Friedrich Heer, The Holy Roman Empire 

Despite these overtones of Christian inspiration, Widukind remarks that Otto’s postbattle victory celebration followed the error-laden practices of his pagan forefathers. It seems that neither the king nor the clergy was averse to combining Christian and pagan elements whenever it made sense. In fact, Heer notes that the popularity of the king and his loyal supporter and bishop, Udalrich of Augsburg, arose from “the fusion in their own persons of the archaic with the new, the pre-christian with the christian.” Avoiding the inclination to present the king as a religious purist, Heer adds that Otto’s pagan-Christian syncretism explains “the true magic, the compelling power, the monumental appeal of Ottonian culture.”

Otto’s resounding victory at Lechfeld had several consequences. He was now recognized as the champion of Christendom and according to Widukind was declared emperor by his men at the battle’s conclusion. His imperial role was assured, as was the establishing of the German imperial church as a political force. The Hungarian kingdom came into being and the Bavarian kingdom of Austria was refounded and Germanized.

The battle at the River Lech also opened up the eastern borderlands of Germany to zealous missionary activity from the Baltic to the Adriatic, initiating the German inclination for Ostpolitik or Drang nach Osten (looking eastward for influence and expansion) that lasted well into the 20th century. Together with his imperial bishops, the king could now embark on an enlarged pursuit of Germany’s Christian destiny. Fortuitously for Otto, in 961 the pope called on him to defend Rome against Berengar of Ivrea (40 kilometers north of Turin), whom Otto had left to govern Italy. The king’s success was such that the pope helped Otto achieve his father’s dream. Though Otto had failed to gain the imperial title following his earlier Italian campaign, in February 962 in time-honored tradition, he received the acclamations of the clergy and people of Rome, and Pope John XII crowned him emperor.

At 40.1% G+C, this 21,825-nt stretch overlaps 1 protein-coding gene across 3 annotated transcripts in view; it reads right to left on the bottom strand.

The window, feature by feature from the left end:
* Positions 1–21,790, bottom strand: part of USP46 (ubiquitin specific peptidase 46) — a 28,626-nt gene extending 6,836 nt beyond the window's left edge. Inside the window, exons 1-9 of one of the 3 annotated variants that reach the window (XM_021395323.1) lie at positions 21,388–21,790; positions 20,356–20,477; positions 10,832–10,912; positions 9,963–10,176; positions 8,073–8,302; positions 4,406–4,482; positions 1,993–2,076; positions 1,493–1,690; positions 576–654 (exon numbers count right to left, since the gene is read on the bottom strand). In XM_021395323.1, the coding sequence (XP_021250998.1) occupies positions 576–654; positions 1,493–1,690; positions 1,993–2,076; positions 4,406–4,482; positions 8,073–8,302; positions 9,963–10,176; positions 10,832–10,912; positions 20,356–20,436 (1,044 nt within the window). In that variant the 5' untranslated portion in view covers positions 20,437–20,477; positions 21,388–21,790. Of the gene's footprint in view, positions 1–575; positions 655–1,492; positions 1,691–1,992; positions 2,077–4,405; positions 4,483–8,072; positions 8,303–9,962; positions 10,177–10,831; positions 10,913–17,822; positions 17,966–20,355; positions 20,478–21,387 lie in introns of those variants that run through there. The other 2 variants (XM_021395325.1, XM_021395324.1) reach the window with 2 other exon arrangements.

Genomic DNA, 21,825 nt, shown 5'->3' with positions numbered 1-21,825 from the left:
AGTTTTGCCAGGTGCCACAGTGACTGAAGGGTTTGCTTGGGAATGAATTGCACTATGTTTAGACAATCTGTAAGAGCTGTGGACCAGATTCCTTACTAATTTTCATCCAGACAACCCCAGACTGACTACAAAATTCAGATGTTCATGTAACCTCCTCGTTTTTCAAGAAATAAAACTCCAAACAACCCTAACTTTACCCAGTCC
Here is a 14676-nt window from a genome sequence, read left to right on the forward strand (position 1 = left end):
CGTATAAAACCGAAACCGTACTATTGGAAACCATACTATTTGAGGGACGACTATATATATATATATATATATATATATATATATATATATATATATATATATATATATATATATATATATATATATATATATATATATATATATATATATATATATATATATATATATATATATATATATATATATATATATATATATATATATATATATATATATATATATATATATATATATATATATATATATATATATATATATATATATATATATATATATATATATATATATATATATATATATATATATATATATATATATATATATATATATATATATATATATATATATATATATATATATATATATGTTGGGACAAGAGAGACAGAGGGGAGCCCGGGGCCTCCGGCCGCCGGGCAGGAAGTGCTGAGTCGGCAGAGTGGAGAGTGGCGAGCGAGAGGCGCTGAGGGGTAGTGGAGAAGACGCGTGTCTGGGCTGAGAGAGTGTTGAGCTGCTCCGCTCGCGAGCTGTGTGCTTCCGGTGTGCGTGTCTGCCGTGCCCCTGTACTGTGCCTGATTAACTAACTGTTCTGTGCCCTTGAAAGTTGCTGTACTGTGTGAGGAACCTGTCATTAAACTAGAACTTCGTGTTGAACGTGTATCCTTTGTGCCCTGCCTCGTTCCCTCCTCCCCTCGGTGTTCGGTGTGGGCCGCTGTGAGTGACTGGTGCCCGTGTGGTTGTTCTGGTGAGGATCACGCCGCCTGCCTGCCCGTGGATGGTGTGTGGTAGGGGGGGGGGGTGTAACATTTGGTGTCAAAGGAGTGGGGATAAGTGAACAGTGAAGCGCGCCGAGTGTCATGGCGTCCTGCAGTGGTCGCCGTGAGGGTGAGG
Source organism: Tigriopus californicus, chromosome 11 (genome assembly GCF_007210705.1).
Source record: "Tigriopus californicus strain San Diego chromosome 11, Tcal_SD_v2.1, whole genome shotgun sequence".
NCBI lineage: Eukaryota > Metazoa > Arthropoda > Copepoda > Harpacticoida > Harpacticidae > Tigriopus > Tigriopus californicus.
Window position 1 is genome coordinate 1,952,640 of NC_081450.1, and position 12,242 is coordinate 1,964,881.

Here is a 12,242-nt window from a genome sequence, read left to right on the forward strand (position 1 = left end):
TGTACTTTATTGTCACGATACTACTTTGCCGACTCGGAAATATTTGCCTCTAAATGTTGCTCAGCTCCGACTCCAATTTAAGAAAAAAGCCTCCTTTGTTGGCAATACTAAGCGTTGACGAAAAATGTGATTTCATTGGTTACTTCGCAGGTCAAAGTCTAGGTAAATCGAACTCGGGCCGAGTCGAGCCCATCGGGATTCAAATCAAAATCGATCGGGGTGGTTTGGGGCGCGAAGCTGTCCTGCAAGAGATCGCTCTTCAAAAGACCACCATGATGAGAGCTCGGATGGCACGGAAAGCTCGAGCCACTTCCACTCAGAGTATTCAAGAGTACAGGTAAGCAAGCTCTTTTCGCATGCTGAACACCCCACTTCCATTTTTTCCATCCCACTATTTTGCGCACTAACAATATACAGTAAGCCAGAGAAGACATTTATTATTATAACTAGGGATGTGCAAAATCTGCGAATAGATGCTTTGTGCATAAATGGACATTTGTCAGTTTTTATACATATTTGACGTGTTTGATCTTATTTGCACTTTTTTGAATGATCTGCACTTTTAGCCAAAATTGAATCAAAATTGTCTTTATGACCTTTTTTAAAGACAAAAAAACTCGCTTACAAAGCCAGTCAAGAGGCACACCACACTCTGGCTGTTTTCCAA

Within 10 days of the coronation, Otto secured the pope’s agreement to make Magdeburg a new archbishopric. His first wife, Edgitha (sister of England’s West Saxon king Athelstan and granddaughter of Alfred the Great), had been given the city as a wedding gift in 929. Now it was to become the center of missionary efforts in the east, in particular in Hungary and Poland. Fashioned by the emperor as a German Rome, Magdeburg’s only rival was Byzantine Constantinople, center of the Orthodox faith. One result of Otto’s actions, apparent still today, was that culturally and religiously Hungary and Poland became part of western Europe, while Russia took on Orthodox belief.

A Nuanced Legacy

Otto died in 973 and was buried in the newly built cathedral at Magdeburg, next to Edgitha. His 37-year rule had mobilized the church-state alliance that was to characterize the Holy Roman Empire for centuries to come. Though emperors and popes would contend over the limits of each others’ powers, the alliance of Roman Catholic Church and Holy Roman Empire would endure for centuries.